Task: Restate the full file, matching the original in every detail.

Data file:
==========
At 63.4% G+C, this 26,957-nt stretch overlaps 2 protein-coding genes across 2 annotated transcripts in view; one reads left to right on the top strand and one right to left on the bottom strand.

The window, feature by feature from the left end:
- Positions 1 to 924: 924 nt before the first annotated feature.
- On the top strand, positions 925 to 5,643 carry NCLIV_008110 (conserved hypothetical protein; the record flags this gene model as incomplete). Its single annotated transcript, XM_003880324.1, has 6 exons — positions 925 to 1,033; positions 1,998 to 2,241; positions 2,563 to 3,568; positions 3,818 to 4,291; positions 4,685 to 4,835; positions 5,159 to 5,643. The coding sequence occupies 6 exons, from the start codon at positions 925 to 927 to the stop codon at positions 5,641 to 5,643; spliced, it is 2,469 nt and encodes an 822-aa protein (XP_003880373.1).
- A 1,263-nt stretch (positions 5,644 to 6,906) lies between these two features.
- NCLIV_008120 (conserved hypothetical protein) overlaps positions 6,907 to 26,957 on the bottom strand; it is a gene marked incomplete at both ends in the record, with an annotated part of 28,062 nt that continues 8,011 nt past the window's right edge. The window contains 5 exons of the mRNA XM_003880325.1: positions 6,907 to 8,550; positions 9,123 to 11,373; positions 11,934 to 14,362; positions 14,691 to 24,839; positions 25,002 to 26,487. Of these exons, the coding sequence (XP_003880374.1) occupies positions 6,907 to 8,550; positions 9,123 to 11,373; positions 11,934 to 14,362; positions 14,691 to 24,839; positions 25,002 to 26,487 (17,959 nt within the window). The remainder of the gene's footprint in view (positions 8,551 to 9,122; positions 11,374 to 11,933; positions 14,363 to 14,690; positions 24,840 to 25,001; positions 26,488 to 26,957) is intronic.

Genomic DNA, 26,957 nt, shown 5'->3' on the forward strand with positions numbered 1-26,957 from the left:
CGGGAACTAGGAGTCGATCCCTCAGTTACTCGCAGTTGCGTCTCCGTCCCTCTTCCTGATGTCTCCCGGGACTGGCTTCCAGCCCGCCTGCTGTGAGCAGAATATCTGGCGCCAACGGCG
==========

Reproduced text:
At 63.4% G+C, this 26,957-nt stretch overlaps 2 protein-coding genes across 2 annotated transcripts in view; one reads left to right on the top strand and one right to left on the bottom strand.

The window, feature by feature from the left end:
- Positions 1 to 924: 924 nt before the first annotated feature.
- On the top strand, positions 925 to 5,643 carry NCLIV_008110 (conserved hypothetical protein; the record flags this gene model as incomplete). Its single annotated transcript, XM_003880324.1, has 6 exons — positions 925 to 1,033; positions 1,998 to 2,241; positions 2,563 to 3,568; positions 3,818 to 4,291; positions 4,685 to 4,835; positions 5,159 to 5,643. The coding sequence occupies 6 exons, from the start codon at positions 925 to 927 to the stop codon at positions 5,641 to 5,643; spliced, it is 2,469 nt and encodes an 822-aa protein (XP_003880373.1).
- A 1,263-nt stretch (positions 5,644 to 6,906) lies between these two features.
- NCLIV_008120 (conserved hypothetical protein) overlaps positions 6,907 to 26,957 on the bottom strand; it is a gene marked incomplete at both ends in the record, with an annotated part of 28,062 nt that continues 8,011 nt past the window's right edge. The window contains 5 exons of the mRNA XM_003880325.1: positions 6,907 to 8,550; positions 9,123 to 11,373; positions 11,934 to 14,362; positions 14,691 to 24,839; positions 25,002 to 26,487. Of these exons, the coding sequence (XP_003880374.1) occupies positions 6,907 to 8,550; positions 9,123 to 11,373; positions 11,934 to 14,362; positions 14,691 to 24,839; positions 25,002 to 26,487 (17,959 nt within the window). The remainder of the gene's footprint in view (positions 8,551 to 9,122; positions 11,374 to 11,933; positions 14,363 to 14,690; positions 24,840 to 25,001; positions 26,488 to 26,957) is intronic.

Genomic DNA, 26,957 nt, shown 5'->3' on the forward strand with positions numbered 1-26,957 from the left:
CGGGAACTAGGAGTCGATCCCTCAGTTACTCGCAGTTGCGTCTCCGTCCCTCTTCCTGATGTCTCCCGGGACTGGCTTCCAGCCCGCCTGCTGTGAGCAGAATATCTGGCGCCAACGGCG